The variety of the essay form is its beauty—prose, poetry or pictures, words or film, lyrical or narrative among so many other untidy options. It’s the category for otherness. Jenny Boully, Columbia College professor of creative writing and literature, gracefully explores her personal and professional defiance of categorization in her new collection “Betwixt-And-Between: Essays on the Writing Life.” Of Thai and Cherokee heritage, Boully grew up in Texas, not fitting neatly into any of the boxes on the identity portion of an SAT test. With topics from poetry to junior-high boyfriends to astrophysics, some selections start as a set of instructions for how to write but meld into examinations of otherness, hope, failed relationships or yearning for children, connection and eternity. She captures trains of thought like breezes through her fingers, which she has a rare gift for taming long enough to lie still and be regarded. Boully writes for the same reason that she loves: “to make it so that I truly exist.” She encourages student writers to persevere with promises that “there will be a heavenly castle; there is a holy grail; there did fall golden apples.” I can’t help but believe her.
Another new work that defies classification is “Monster Portraits” by siblings Del and Sofia Samatar, who have Somali-American heritage. This cabinet of curiosities is a hybrid of text and comic-book-style pictures. It creates a fantastical mythology of beasts, some who appear in real, sometimes tragic places—the Rwandan genocide, a tube station in London. In each short portrait, Sofia’s imaginative prose mixes fantasy with autobiography to examine the relationship between monster and witness. Which is which? The monster is always the other, a result of the instance where “the normal has failed to occur”—and that depends largely on context. The monster (e.g. refugee, person of color, underling, woman) doesn’t belong in the realm in which it finds itself a foreigner, without power. Be careful not to quickly choose which to fear: the monster or the cataloguer. (Kate Burns)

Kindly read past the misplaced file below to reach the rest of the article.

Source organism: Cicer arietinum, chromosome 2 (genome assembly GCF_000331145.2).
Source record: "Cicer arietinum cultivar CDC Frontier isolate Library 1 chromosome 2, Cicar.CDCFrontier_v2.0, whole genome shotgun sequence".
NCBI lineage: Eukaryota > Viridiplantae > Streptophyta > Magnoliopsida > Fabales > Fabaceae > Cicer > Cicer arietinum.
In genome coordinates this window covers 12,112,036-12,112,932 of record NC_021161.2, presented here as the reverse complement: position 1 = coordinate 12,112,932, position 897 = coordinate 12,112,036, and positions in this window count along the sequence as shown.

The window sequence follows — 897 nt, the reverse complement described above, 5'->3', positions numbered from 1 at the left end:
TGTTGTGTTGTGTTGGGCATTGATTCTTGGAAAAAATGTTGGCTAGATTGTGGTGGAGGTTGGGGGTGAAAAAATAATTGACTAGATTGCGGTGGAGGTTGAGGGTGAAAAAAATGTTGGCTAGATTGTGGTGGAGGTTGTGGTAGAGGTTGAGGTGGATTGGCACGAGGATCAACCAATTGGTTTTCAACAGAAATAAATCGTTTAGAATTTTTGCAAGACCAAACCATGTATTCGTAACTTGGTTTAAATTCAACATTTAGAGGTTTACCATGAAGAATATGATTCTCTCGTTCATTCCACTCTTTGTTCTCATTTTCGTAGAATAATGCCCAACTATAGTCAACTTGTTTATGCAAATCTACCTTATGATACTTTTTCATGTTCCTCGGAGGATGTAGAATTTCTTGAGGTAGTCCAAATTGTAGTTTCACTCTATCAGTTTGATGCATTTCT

“Betwixt-and-Between: Essays on the Writing Life”
By Jenny Boully
Coffee House Press, 152 pages, $16.95
By Del Samatar and Sofia Samatar
Rose Metal Press, 78 pages, $14.95
Jenny Boully launches her book on April 13 at 7:30pm and Sofia Samatar and Chris Abani will be in conversation about memoir and the speculative on May 17 at 7:30pm at Women & Children First, 5233 North Clark, (773)769-9299.
Kate Burns is a writer, musician and voiceover talent living in Chicago. Her voice haunted the elevator in her gynecologist’s building until by chance the practice moved. She taught preschool Spanish for three years and, like a bartender, grew to rely on the security of having a guitar, or a bar, between herself and the patrons. It’s only a matter of time before she succumbs to her family’s lobbying for a dog. You may see her walking this dog on Chicago’s wintry sidewalks with a leash in one mittened hand and a tissue in the other. She enjoys knitting rectangles in large font while binge-watching TV. She rues the fact that she hasn’t been to a movie in several adjacent seasons, but give her a book and she’s golden. She likes gardening. Plants are quiet. Her one and only child challenges her daily like the Mack truck of karma. Her favorite animals are seahorses and hummingbirds and her favorite food is popcorn. She decided on these as a teenager and hasn’t revised her opinions.